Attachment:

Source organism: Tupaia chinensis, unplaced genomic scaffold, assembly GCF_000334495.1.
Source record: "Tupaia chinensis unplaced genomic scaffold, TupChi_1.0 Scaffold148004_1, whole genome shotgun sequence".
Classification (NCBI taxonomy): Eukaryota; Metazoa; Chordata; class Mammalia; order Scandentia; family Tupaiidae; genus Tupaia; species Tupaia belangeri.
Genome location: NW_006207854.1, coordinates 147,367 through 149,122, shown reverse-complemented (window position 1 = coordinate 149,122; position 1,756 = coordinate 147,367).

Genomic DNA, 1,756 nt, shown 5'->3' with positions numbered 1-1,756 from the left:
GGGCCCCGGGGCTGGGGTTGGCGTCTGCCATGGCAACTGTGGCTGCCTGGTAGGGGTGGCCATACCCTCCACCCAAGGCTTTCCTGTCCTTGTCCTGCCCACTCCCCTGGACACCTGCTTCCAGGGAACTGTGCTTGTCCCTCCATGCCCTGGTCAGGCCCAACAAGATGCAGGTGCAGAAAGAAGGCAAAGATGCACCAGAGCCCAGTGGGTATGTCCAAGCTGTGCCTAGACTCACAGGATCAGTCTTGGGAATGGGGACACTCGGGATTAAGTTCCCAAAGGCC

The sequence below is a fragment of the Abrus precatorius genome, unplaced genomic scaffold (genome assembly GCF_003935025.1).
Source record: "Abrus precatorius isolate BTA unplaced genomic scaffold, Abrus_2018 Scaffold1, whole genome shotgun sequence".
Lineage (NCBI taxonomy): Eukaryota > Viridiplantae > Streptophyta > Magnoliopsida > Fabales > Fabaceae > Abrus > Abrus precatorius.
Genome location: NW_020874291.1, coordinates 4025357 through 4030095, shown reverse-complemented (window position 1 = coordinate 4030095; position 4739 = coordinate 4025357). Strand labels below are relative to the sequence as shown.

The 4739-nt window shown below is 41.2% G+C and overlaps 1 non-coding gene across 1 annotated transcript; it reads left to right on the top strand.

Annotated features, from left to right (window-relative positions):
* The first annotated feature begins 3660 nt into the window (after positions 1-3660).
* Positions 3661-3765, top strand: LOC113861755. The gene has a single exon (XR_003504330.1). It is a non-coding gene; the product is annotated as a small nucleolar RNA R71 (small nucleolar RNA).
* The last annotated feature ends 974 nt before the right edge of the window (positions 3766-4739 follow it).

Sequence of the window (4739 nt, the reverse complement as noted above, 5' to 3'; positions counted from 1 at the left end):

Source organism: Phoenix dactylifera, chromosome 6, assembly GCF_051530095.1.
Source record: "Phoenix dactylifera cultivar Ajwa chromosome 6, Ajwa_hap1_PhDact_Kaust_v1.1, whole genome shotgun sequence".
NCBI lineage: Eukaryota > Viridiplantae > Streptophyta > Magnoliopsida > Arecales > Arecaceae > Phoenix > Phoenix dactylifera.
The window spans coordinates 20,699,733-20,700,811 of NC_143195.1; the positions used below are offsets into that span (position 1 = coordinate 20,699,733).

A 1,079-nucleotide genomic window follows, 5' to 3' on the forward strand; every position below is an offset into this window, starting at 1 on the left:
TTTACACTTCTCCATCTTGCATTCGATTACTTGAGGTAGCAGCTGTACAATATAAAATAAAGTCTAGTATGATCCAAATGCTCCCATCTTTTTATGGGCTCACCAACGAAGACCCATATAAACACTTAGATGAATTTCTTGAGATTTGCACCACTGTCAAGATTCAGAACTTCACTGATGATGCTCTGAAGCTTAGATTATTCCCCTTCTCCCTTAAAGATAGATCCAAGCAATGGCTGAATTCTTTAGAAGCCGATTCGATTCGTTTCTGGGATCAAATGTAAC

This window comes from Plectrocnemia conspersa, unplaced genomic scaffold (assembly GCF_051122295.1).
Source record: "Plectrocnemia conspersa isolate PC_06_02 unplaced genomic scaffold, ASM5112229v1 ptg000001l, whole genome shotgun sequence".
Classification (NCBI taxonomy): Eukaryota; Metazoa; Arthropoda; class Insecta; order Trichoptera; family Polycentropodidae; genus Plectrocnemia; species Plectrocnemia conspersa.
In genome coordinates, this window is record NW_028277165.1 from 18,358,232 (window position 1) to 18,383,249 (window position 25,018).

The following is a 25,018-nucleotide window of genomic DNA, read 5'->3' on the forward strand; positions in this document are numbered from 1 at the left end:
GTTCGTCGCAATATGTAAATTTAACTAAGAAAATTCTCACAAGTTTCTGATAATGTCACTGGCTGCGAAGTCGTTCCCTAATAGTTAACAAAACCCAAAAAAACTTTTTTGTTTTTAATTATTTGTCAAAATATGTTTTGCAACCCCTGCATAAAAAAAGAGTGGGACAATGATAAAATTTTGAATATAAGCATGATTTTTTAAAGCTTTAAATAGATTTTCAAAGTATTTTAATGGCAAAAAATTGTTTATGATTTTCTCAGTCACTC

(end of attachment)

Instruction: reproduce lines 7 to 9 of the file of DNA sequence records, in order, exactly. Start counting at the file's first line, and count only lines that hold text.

The sequence below is a fragment of the Abrus precatorius genome, unplaced genomic scaffold (genome assembly GCF_003935025.1).
Source record: "Abrus precatorius isolate BTA unplaced genomic scaffold, Abrus_2018 Scaffold1, whole genome shotgun sequence".
Lineage (NCBI taxonomy): Eukaryota > Viridiplantae > Streptophyta > Magnoliopsida > Fabales > Fabaceae > Abrus > Abrus precatorius.